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Employment Law & HR News & Updates.

Employment Law Updates

The latest employment law news & updates from Kalra Legal Group
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Review into BME Workplace Progression Published

A recently published review into black and minority ethnic (BME) progression at work has claimed that the UK economy could receive a boost of £24 billion a year if BME people progressed in work at the same rate as their white counterparts.

BME Employees Still Being Held Back

The independent Baroness McGregor-Smith Review found people from BME backgrounds are still being held back in the workplace because of the colour of their skin, costing the UK economy the equivalent of 1.3% in GDP a year.

The review also found employment rates for people from BME backgrounds are 12% lower than their white counterparts at 62.8%, with just six per cent reaching top level management positions.

Recommendations Following Review

The review has made a series of recommendations and is urging large employers to lead the way in tackling barriers to BME progression. It has called on companies with more than 50 employees to:

  • Publish a breakdown of their workforce by race and pay band
  • Draw up five-year aspirational diversity targets
  • Nominate a board member to deliver on these targets

“It is very wrong that so many barriers lie in the way of people from ethnic minority backgrounds,” commented Business Minister Margot James. “Outdated attitudes or lack of awareness about ethnicity, in the workplace must be challenged.”

“As this report shows, the economic benefit of harnessing untapped talent is huge and I urge employers to implement these recommendations to ensure everyone can reach the top of their career – whatever their background,” she added.

BME Gender Pay Gap

A second recently published report has also looked at the progress of minority ethnic groups in the workplace, this time focusing specifically on the gender pay gap that exists for these groups.

The analysis by the Fawcett Society charts the ethnic gender pay gap over the past 25 years, and reveals real inequalities, with some minority ethnic groups making great strides while pay for others lags far behind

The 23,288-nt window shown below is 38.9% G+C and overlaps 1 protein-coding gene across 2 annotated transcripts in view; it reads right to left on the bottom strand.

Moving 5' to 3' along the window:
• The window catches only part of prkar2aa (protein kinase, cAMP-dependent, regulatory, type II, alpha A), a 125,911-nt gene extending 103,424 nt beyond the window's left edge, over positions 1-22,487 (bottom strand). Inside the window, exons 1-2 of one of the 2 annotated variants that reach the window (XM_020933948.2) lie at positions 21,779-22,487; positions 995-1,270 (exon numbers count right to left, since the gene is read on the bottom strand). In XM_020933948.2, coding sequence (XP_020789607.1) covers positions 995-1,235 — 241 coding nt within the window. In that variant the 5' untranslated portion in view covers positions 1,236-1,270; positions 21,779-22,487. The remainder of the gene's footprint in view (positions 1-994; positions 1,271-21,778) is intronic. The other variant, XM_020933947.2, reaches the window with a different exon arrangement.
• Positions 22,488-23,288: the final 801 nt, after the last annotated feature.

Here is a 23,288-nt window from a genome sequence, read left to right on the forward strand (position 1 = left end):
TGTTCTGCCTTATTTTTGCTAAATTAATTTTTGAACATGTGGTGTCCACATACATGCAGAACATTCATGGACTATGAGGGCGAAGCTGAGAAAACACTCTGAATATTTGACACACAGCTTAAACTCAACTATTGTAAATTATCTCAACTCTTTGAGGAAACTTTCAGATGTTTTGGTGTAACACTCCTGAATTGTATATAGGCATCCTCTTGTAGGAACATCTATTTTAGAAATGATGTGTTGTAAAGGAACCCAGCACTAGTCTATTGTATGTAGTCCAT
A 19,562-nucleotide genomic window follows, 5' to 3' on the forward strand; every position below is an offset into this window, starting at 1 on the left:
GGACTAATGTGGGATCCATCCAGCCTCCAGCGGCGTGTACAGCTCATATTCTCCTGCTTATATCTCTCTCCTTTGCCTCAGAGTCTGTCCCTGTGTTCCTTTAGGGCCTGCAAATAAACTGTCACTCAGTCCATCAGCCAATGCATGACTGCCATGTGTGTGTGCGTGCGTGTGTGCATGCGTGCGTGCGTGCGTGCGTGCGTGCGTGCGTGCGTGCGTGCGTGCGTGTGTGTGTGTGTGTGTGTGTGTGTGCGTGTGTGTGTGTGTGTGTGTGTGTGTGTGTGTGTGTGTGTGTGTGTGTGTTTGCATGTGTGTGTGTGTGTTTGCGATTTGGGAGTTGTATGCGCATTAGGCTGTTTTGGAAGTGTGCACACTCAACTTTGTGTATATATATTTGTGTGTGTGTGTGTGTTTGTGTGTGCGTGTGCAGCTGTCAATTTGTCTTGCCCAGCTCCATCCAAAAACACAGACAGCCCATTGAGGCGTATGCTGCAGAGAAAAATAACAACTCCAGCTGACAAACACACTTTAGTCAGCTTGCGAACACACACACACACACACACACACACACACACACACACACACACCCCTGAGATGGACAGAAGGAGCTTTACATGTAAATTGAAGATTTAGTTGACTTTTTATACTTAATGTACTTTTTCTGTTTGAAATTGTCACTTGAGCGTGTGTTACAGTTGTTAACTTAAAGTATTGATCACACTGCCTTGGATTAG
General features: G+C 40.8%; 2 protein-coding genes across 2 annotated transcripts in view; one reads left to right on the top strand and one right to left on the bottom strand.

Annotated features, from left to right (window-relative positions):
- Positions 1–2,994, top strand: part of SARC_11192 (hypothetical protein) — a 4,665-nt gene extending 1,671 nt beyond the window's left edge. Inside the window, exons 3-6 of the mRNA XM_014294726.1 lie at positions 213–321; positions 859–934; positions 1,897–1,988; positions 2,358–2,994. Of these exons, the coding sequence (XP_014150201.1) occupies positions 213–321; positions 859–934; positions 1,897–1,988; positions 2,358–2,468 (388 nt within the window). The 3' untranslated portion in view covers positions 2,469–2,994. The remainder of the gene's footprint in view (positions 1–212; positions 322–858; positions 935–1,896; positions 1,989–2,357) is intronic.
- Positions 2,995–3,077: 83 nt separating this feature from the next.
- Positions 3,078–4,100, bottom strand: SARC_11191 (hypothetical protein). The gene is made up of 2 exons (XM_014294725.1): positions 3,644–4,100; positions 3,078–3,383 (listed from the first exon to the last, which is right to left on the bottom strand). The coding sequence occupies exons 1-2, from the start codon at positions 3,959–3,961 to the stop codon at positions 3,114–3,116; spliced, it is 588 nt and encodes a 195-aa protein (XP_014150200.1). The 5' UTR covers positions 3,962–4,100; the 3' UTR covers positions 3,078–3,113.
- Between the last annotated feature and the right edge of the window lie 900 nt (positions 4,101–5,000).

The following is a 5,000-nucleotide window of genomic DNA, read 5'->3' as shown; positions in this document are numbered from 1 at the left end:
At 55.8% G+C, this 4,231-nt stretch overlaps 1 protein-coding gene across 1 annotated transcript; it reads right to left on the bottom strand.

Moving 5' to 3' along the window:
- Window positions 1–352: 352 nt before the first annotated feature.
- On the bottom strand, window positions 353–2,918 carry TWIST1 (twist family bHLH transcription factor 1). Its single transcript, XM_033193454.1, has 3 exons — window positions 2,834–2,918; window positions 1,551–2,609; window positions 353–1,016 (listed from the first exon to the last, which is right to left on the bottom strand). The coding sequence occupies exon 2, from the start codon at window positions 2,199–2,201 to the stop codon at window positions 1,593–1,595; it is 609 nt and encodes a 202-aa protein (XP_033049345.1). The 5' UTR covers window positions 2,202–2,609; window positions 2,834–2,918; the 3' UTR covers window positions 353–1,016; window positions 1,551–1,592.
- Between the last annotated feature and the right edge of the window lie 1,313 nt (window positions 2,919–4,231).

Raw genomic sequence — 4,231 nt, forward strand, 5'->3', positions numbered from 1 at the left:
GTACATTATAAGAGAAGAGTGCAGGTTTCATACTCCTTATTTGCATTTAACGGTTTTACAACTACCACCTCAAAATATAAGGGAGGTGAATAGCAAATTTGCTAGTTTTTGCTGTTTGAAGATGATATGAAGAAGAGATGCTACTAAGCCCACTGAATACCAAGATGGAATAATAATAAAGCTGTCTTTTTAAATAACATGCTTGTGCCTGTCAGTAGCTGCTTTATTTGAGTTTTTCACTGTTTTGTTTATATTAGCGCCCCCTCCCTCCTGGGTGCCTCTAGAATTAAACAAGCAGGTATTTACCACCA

The report reveals:

  • Black African women have seen virtually no progress since the 1990s in closing the gender pay gap with White British men, with a full-time pay gap of 21.4% in the 1990s and 19.6% today. When part-time workers are included this figure rises to 24%.
  • Pakistani and Bangladeshi women experience the largest aggregate (i.e. including full-time and part-time workers) gender pay gap at 26.2%.
  • Indian women experience the biggest pay gap with men in their ethnic group at 16.1%.
  • White British women have a larger pay gap than Black Caribbean women, Indian women or those who identify as ‘White Other’.
  • Women who identify as ‘White Other’ are the only group who have seen their pay gap widen since the 1990s from 3.5% to 14% today.

The report also reveals some women experiencing real progress, including:

  • Black Caribbean women in full-time work have overtaken Black Caribbean men so that they now have a reverse pay gap of -8.8%. They also fare better than White British women when compared with White British men (a 5.5% vs 13.9% pay gap).
  • Chinese women have reversed their pay gap since the 1990s. Those in full-time work now earn more per hour than White British men (a reverse gap of -5.6%), but the gap between Chinese men and women has widened from 4.6% in 2000s, to 11.6% in 2010s.

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Discrimination in the Workplace - Discrimination a...
Trade Union Act 2016

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